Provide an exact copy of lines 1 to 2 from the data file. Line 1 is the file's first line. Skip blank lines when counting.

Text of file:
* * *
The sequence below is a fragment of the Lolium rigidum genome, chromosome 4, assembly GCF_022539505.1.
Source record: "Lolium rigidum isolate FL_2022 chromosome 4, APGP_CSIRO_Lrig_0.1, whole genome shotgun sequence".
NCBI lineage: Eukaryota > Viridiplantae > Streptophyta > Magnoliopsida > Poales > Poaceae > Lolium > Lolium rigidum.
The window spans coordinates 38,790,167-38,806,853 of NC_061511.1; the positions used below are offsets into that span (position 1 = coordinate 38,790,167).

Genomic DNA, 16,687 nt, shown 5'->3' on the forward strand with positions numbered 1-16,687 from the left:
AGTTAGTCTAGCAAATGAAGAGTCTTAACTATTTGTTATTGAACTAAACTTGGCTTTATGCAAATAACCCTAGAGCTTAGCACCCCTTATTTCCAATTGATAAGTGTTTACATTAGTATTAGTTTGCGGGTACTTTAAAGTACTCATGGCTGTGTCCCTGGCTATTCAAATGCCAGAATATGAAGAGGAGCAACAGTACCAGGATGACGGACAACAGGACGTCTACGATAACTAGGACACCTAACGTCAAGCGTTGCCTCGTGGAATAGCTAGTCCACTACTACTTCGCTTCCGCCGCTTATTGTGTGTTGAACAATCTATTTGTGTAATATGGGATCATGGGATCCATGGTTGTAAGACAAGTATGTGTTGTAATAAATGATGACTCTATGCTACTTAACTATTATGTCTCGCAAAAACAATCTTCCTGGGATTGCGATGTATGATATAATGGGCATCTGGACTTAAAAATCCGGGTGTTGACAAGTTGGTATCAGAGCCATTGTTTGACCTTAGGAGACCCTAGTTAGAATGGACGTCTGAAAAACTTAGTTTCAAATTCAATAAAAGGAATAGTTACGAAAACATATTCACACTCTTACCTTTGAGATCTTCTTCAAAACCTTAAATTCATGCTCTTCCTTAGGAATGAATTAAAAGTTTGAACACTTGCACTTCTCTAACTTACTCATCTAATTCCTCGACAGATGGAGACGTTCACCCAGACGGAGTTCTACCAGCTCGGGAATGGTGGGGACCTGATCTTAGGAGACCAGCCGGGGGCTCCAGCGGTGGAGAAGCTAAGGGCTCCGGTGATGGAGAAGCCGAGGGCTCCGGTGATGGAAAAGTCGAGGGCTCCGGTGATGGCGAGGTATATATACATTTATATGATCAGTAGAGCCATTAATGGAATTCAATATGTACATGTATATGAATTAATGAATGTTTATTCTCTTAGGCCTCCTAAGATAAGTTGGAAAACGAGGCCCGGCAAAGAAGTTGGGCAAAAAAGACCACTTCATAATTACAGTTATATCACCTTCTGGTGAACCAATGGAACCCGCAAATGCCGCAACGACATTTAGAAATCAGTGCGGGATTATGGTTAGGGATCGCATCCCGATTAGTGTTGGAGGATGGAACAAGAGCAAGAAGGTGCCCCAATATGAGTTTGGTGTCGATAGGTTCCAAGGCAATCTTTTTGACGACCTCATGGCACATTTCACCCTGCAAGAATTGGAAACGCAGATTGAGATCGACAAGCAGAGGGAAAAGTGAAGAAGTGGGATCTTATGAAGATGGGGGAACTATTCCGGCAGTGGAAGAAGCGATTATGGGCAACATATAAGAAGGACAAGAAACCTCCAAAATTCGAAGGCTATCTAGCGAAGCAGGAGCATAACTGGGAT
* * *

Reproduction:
The sequence below is a fragment of the Lolium rigidum genome, chromosome 4, assembly GCF_022539505.1.
Source record: "Lolium rigidum isolate FL_2022 chromosome 4, APGP_CSIRO_Lrig_0.1, whole genome shotgun sequence".